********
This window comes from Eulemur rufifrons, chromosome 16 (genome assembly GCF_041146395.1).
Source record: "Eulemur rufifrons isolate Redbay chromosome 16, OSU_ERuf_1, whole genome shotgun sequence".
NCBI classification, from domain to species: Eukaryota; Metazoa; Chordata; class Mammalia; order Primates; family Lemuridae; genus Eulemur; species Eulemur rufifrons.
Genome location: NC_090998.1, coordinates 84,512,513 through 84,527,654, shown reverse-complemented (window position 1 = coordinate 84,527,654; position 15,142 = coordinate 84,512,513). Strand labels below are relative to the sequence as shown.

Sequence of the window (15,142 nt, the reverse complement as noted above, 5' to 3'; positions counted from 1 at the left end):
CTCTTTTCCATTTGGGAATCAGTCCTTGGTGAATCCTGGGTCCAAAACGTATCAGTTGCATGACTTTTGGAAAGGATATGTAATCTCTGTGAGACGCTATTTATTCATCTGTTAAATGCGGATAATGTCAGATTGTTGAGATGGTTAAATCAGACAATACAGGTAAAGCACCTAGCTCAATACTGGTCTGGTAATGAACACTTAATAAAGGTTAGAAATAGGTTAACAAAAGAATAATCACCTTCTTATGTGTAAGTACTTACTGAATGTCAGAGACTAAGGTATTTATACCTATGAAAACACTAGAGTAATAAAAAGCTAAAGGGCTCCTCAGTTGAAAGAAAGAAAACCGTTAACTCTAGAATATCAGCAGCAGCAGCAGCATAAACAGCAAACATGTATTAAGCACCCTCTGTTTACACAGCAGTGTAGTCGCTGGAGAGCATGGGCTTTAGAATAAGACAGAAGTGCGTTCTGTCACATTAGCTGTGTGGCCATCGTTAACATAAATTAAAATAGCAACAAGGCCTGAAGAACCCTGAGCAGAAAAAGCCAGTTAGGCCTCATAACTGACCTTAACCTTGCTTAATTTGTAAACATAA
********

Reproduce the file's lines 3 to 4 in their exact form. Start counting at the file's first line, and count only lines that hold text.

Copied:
NCBI classification, from domain to species: Eukaryota; Metazoa; Chordata; class Mammalia; order Primates; family Lemuridae; genus Eulemur; species Eulemur rufifrons.
Genome location: NC_090998.1, coordinates 84,512,513 through 84,527,654, shown reverse-complemented (window position 1 = coordinate 84,527,654; position 15,142 = coordinate 84,512,513). Strand labels below are relative to the sequence as shown.